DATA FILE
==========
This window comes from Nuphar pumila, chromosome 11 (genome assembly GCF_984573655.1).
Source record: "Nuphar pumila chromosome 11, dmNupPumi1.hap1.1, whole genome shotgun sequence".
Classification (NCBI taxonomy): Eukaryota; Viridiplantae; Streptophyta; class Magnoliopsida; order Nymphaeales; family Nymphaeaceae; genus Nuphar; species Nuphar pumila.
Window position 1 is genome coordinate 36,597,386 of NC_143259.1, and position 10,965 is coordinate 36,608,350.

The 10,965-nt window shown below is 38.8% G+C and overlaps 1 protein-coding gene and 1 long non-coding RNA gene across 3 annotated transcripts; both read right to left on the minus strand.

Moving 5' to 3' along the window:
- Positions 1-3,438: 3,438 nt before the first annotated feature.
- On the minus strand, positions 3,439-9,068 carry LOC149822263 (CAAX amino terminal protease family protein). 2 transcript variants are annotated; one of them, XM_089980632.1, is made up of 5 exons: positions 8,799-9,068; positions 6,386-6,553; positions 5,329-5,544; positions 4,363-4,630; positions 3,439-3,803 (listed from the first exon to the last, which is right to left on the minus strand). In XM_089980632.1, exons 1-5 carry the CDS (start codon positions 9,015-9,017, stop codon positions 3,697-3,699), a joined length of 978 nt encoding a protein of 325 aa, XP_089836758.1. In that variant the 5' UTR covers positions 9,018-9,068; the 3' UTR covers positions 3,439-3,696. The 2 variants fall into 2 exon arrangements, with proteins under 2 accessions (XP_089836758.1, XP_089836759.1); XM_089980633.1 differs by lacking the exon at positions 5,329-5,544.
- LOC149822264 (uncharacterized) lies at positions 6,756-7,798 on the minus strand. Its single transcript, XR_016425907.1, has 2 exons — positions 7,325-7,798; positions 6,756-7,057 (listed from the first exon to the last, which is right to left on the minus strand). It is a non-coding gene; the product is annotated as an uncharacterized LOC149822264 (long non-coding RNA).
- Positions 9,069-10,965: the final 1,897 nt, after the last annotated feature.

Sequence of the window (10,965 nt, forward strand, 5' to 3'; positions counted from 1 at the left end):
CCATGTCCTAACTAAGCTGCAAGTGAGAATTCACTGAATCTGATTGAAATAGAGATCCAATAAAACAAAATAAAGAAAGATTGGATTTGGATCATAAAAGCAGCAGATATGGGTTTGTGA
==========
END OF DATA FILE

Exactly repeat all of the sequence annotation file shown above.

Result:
This window comes from Nuphar pumila, chromosome 11 (genome assembly GCF_984573655.1).
Source record: "Nuphar pumila chromosome 11, dmNupPumi1.hap1.1, whole genome shotgun sequence".
Classification (NCBI taxonomy): Eukaryota; Viridiplantae; Streptophyta; class Magnoliopsida; order Nymphaeales; family Nymphaeaceae; genus Nuphar; species Nuphar pumila.
Window position 1 is genome coordinate 36,597,386 of NC_143259.1, and position 10,965 is coordinate 36,608,350.

The 10,965-nt window shown below is 38.8% G+C and overlaps 1 protein-coding gene and 1 long non-coding RNA gene across 3 annotated transcripts; both read right to left on the minus strand.

Moving 5' to 3' along the window:
- Positions 1-3,438: 3,438 nt before the first annotated feature.
- On the minus strand, positions 3,439-9,068 carry LOC149822263 (CAAX amino terminal protease family protein). 2 transcript variants are annotated; one of them, XM_089980632.1, is made up of 5 exons: positions 8,799-9,068; positions 6,386-6,553; positions 5,329-5,544; positions 4,363-4,630; positions 3,439-3,803 (listed from the first exon to the last, which is right to left on the minus strand). In XM_089980632.1, exons 1-5 carry the CDS (start codon positions 9,015-9,017, stop codon positions 3,697-3,699), a joined length of 978 nt encoding a protein of 325 aa, XP_089836758.1. In that variant the 5' UTR covers positions 9,018-9,068; the 3' UTR covers positions 3,439-3,696. The 2 variants fall into 2 exon arrangements, with proteins under 2 accessions (XP_089836758.1, XP_089836759.1); XM_089980633.1 differs by lacking the exon at positions 5,329-5,544.
- LOC149822264 (uncharacterized) lies at positions 6,756-7,798 on the minus strand. Its single transcript, XR_016425907.1, has 2 exons — positions 7,325-7,798; positions 6,756-7,057 (listed from the first exon to the last, which is right to left on the minus strand). It is a non-coding gene; the product is annotated as an uncharacterized LOC149822264 (long non-coding RNA).
- Positions 9,069-10,965: the final 1,897 nt, after the last annotated feature.

Sequence of the window (10,965 nt, forward strand, 5' to 3'; positions counted from 1 at the left end):
CCATGTCCTAACTAAGCTGCAAGTGAGAATTCACTGAATCTGATTGAAATAGAGATCCAATAAAACAAAATAAAGAAAGATTGGATTTGGATCATAAAAGCAGCAGATATGGGTTTGTGA